By Mark Heinz, Outdoors Reporter
A bizarre chain reaction that started with a black bear popping a beach ball in the middle the night at a Colorado campsite led to a woman getting swatted in the head by the bear, a wildlife agent said.
It was one of three documented black bear attacks that resulted in human injuries in Colorado this year, Rachel Gonzales, a spokeswoman for the Colorado Parks and Wildlife department, told Cowboy State Daily.
Despite some harrowing grizzly bear attacks, black bears didn’t hurt anybody in Wyoming this year, Wyoming Game and Fish large carnivore specialist Dan Thompson told Cowboy State Daily.
Colorado, as well as other areas with denser human populations and growing numbers of black bears, has seen more conflicts between black bears and people, including some attacks, Thompson noted.
Retired Canadian wildlife agent Murray Bates recently wrote that during his 34-year-career, he saw a notable uptick in instances of black bears deliberately “hunting” people – in some instances killing and eating humans.
Beach Ball Started The Whole Thing
Colorado’s strangest black bear attack happened this summer at the Monument Lake Resort campground, roughly 37 miles west of Trinidad, Gonzales said.
A bear wandered into a campsite at about 2 a.m., where a couple with a toddler daughter were sleeping in a tent.
The bear stepped on beach ball and popped it. That produced a loud bang that apparently startled the bear and also scared the child, Gonzales said.
The mother embraced the child and sat up, trying to comfort her. In doing so, the mother “brushed against the side of the tent,” Gonzales said.
That was evidently the last straw for the bear, which took a swipe at the tent.
The bear’s claws ripped through the tent fabric and scratched the woman in the head, Gonzales said. The child was unhurt, and the woman was lucky enough to suffer only minor injuries.
“She refused medical treatment at the scene,” Gonzales said.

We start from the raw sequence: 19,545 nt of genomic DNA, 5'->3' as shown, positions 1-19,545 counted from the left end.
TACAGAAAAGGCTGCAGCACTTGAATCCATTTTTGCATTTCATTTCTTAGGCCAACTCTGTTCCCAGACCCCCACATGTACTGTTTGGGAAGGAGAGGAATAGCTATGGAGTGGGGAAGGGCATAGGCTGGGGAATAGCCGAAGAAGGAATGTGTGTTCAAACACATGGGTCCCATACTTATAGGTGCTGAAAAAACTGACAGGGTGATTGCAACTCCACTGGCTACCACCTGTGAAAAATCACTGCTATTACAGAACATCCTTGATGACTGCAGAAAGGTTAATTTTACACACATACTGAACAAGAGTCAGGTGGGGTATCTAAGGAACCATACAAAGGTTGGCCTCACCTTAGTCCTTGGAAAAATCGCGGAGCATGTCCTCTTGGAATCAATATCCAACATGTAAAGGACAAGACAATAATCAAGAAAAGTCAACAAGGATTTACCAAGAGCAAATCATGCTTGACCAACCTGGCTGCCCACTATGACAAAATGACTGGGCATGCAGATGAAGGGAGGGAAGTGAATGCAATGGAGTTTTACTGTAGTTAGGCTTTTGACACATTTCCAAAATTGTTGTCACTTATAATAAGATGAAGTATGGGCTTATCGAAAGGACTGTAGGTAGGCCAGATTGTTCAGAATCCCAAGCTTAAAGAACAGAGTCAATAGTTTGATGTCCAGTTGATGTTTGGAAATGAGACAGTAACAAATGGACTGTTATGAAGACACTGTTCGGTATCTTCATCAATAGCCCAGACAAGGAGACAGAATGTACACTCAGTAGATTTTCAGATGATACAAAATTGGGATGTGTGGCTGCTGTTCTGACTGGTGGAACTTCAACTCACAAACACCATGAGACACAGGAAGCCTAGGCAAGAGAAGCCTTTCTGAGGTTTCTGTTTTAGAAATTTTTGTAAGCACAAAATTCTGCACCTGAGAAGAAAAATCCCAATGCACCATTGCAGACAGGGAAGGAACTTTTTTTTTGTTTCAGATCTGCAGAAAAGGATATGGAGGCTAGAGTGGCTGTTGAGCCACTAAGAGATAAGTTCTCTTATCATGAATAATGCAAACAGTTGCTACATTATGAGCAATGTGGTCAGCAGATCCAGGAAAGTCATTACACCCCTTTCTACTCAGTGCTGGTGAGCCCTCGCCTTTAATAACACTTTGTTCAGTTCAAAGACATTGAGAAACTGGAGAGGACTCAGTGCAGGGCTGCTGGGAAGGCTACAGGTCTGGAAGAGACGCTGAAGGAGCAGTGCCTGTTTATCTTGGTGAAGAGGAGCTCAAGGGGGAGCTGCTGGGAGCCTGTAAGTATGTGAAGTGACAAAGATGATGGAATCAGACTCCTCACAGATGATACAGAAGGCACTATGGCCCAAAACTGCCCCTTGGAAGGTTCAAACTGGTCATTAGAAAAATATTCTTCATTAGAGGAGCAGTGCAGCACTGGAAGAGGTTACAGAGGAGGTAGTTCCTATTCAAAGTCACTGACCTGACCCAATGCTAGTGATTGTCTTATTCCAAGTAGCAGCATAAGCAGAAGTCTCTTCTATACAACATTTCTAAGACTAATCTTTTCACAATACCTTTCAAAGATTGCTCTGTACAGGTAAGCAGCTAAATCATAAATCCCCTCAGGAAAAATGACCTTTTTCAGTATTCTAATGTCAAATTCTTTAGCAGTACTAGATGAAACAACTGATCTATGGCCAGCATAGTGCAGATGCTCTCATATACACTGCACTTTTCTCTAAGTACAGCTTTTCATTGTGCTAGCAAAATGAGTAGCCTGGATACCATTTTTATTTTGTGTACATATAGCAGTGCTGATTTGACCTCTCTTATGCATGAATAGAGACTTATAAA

Two Other Coloradoans Mauled
Other Colorado black bear attack victims, both in the town of New Castle, weren’t so lucky.
In August, a woman noticed that the lid had been torn off her back yard hot tub at about 2 a.m., according to Parks and Wildlife reports. She went outside to replace the lid, and a female black bear came down out of a tree, charged at the woman and swiped her. The woman was hospitalized with lacerations to her arm and back.
Newcastle Police officers and wildlife agents discovered the bear had three cubs. They killed the female and one of the cubs, then tranquilized the other two cubs and took them to a wildlife rehabilitation facility, Parks and Wildlife Reported.
In October, a man heard a noise in his back yard, armed himself with a firearm and went to investigate, Parks and Wildlife reported. He startled a black bear, which charged him, knocked him down and bit and scratched him in his chest and one of his hands and arms.
The man managed to fire three shots during the attack. He couldn’t tell if he hit the bear, but the shots scared it away. He was taken to a hospital and treated for his injuries.
Wildlife agents and law enforcement officers tried tracking that bear with the intent of killing it, but couldn’t find it, Parks and Wildlife reported.
October Also Harrowing In Wyoming
Wyoming also had bear trouble in October, including three people getting mauled in two separate grizzly attacks.
Chuck Long, a hunter and retired wildlife agent from Arkansas, told Cowboy State Daily that he had chosen to hunt in the Bighorn Mountains because grizzlies aren’t thought to be there.
Even so, he had a run-in with a black bear as he and his hunting partner were approaching an elk carcass in the timber. He said the bear engaged him in a “standoff” before a warning shot from his hunting rifle prompted it to back off and slowly wander away. https://cowboystatedaily.com/2022/10/19/elk-hunter-who-avoids-grizzly-country-gets-charged-by-black-bear/
That same month, Northwest College wrestlers Kendall Cummings and Brady Lowry were attacked and mauled by a grizzly bear near Cody. In an unprecedented act of bravery, Kendall tried to pull the bruin off Lowry, likely saving Lowry’s life.
Also in October, hunter Lee Francis of Evanston credited quick shooting with his 10 mm handgun for saving his life during a grizzly attack in the Gros Ventre mountains.
When the startled the bear in its den, it charged Francis and knocked him onto his back. He accidentally shot himself in the left foot while simultaneously firing and trying to kick the bear away.
Despite the gunshot wound, Francis told Cowboy State Daily that he is convinced that the handgun saved his life, and he plans to keep carrying it in the back country.